The Association of U S West Retirees



Court: Unisys misled retirees
The judge wants the Blue Bell firm to be ordered to pay medical coverage for 12 plaintiffs in the 1992 case.
By Akweli Parker, Staff Writer
Philadelphia Inquirer
Wednesday, October 4, 2006

A handful of former Unisys workers stands to save hundreds of dollars on monthly medical premiums because of a federal ruling against the Blue Bell company.

At issue:  In 1992, retirees sued Unisys after it went back on commitments to pay them lifetime medical benefits.  It forced them onto a newer plan that made them pay increasingly more toward post-retirement medical premiums.  The new plan was structured so that by 1996, the retirees paid all of their monthly premiums, typically more than $349 out of pocket with the help of Medicare, and more than $870 without it.

Unisys countered that the language of its retirement plan permitted the company to change the terms at will.

Over the last 14 years, the courts have gone back and forth over which side was right, the company or the retirees.  Along the way, Unisys succeeded in having the complaints against it stripped of their class-action status, which could have affected 30,000 former workers.

But in a ruling Monday, U.S. Magistrate Judge Thomas J. Rueter of the U.S. District Court for the Eastern District of Pennsylvania found that Unisys had indeed violated its fiduciary duty to the retirees and had misled them.

Rueter recommended that another judge order Unisys to reinstate within 60 days free medical coverage for 12 of the 14 retiree-plaintiffs in the case.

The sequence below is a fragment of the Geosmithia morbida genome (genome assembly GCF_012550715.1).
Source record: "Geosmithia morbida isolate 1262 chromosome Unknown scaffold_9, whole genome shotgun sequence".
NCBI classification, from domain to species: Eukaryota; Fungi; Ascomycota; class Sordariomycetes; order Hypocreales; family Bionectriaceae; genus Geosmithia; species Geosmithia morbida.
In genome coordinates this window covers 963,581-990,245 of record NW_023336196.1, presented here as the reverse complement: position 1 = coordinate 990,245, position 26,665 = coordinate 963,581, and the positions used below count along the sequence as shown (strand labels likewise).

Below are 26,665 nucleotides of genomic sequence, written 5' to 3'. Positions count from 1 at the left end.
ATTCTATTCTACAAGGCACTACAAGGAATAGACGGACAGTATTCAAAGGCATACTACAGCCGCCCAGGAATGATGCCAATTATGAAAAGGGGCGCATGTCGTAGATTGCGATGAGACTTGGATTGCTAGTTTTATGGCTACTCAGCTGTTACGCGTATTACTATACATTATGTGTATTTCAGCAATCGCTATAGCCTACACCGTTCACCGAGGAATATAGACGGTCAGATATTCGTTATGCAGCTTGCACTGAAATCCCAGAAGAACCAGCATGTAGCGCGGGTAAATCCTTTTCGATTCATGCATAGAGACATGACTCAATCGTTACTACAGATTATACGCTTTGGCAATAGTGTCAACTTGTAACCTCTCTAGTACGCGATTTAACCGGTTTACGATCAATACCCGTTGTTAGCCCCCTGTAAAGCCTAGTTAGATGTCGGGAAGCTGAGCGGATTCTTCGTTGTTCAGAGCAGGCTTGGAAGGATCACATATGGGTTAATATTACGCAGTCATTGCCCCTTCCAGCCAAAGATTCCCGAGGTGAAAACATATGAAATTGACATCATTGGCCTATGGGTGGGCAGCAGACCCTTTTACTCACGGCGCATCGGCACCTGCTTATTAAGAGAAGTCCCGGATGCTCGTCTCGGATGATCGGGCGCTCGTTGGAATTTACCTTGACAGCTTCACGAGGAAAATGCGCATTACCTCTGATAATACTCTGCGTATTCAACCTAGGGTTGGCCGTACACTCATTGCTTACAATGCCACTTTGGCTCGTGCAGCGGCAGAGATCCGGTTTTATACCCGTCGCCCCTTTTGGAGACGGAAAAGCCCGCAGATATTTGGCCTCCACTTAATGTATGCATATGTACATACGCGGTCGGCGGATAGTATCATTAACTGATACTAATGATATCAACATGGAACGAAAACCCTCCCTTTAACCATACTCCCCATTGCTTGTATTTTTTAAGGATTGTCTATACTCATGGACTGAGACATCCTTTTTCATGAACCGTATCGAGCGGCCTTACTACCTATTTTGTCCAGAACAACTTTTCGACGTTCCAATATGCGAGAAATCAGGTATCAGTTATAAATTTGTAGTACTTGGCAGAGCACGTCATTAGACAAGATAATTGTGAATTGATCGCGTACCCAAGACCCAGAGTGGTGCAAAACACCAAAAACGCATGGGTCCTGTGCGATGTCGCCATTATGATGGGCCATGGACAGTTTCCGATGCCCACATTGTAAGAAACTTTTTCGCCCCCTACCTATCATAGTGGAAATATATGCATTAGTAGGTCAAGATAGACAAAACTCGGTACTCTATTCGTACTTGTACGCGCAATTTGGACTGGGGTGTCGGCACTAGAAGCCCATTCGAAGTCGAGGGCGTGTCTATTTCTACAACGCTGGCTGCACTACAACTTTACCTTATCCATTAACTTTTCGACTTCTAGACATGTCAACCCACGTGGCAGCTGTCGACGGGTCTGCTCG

Alan Sandals, the plaintiffs' lead attorney since 1992 and a Democratic Senate primary candidate earlier this year, said the ruling effectively served as a guide for more than 500 households of Unisys retirees and their spouses nationwide who are in a position similar to that of the Philadelphia-area plaintiffs.

"It's a test case in the sense that the law is the law," Sandals said.

"It's not closure, but it puts the writing on the wall for the company:  When you apply these fact patterns, this is how the judges are going to view it."

He added that all of the people affected are old enough to receive Medicare and that, inexorably, they are dying off.

For Unisys, he said, "The responsible thing is to make peace with these people" and reinstate the free health premium benefits.

Unisys spokesman John Schneidawind declined to discuss specifics of the case or the ruling, but offered this statement from the company:  "Although we have not yet had the opportunity to study the opinion in detail, we disagree with Judge Rueter's conclusions, and we are currently reviewing our appellate options."

In 1994, the company reached a settlement with 7,500 retirees in which the company agreed to pay about two-thirds of the cost of their medical insurance.

The company was formed in 1986 from the merger of computer-makers Sperry Corp. and Burroughs Corp.

It has struggled to find its footing in the marketplace -- and profitability -- since the large mainframe computers it produced fell out of favor with business.  The firm now focuses on technology consulting and services, rather than on selling hardware.

Contact staff writer Akweli Parker at 215-854-5986 or;sz=720x300